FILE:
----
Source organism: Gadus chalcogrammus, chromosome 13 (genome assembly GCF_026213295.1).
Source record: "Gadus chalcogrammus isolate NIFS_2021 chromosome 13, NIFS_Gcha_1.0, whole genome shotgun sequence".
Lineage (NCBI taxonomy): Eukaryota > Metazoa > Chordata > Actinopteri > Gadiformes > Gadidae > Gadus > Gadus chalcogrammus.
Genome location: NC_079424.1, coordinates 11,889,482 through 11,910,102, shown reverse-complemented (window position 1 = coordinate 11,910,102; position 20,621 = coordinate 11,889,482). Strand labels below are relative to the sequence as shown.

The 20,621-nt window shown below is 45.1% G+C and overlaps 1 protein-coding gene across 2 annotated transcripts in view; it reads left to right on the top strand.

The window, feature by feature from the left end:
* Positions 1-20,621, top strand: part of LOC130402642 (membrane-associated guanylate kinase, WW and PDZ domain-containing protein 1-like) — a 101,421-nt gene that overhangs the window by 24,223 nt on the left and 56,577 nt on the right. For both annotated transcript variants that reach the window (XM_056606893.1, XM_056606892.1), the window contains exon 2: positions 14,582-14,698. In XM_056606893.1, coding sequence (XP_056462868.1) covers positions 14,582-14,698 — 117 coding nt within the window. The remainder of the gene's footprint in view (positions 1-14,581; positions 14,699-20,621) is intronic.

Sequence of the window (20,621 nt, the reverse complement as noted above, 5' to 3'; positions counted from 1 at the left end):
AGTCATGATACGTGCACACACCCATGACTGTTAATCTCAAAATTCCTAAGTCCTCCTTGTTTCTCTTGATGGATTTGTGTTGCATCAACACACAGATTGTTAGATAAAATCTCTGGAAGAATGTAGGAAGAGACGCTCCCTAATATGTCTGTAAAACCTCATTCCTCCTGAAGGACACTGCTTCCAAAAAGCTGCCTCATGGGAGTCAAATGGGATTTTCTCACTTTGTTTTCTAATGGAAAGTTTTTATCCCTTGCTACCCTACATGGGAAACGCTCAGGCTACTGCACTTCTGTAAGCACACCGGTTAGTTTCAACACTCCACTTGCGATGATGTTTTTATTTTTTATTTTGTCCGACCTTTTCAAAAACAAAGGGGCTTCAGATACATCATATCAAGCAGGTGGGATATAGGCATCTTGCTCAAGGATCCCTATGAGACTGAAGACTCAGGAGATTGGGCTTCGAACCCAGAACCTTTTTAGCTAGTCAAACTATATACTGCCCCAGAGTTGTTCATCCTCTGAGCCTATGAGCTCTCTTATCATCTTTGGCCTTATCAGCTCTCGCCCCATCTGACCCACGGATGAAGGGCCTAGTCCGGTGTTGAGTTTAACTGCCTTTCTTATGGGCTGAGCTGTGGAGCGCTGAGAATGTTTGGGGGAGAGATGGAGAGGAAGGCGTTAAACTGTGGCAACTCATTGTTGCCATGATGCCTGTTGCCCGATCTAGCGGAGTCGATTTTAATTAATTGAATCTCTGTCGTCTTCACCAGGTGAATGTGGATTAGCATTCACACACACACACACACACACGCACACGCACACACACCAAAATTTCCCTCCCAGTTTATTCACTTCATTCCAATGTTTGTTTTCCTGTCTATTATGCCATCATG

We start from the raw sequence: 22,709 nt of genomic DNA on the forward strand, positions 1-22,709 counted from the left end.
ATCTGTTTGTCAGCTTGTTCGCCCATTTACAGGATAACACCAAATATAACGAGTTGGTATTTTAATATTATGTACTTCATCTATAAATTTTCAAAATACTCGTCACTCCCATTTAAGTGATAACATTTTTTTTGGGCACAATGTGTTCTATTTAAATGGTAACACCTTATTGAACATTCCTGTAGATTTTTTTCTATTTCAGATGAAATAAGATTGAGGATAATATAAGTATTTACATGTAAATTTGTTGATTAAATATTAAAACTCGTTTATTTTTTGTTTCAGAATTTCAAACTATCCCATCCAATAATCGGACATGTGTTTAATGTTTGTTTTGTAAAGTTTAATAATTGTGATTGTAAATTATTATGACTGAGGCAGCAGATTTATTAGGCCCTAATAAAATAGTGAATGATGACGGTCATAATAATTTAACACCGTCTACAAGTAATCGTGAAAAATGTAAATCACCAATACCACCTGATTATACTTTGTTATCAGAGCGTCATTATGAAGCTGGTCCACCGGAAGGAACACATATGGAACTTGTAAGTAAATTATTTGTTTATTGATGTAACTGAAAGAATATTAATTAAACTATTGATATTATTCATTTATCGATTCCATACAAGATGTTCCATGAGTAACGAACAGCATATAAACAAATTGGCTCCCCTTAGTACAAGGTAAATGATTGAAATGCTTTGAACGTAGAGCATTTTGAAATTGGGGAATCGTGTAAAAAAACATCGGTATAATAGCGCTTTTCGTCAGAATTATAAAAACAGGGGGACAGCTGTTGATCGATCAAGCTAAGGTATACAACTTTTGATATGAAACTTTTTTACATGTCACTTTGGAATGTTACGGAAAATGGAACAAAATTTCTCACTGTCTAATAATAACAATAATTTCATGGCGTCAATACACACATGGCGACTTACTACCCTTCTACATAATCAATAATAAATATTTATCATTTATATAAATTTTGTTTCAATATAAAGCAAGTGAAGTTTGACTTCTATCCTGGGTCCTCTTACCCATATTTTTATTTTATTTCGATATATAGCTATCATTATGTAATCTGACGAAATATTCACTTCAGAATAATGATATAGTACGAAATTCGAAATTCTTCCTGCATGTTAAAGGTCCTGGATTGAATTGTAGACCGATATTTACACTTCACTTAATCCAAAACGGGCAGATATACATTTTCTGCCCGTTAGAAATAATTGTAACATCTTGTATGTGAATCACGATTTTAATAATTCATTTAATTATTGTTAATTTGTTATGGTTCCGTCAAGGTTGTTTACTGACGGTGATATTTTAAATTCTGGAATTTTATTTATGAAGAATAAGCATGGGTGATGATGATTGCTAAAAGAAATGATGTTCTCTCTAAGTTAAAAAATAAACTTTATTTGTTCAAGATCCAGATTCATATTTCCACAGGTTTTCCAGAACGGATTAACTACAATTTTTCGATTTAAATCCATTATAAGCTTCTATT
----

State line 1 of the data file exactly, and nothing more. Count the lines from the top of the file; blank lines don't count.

Source organism: Gadus chalcogrammus, chromosome 13 (genome assembly GCF_026213295.1).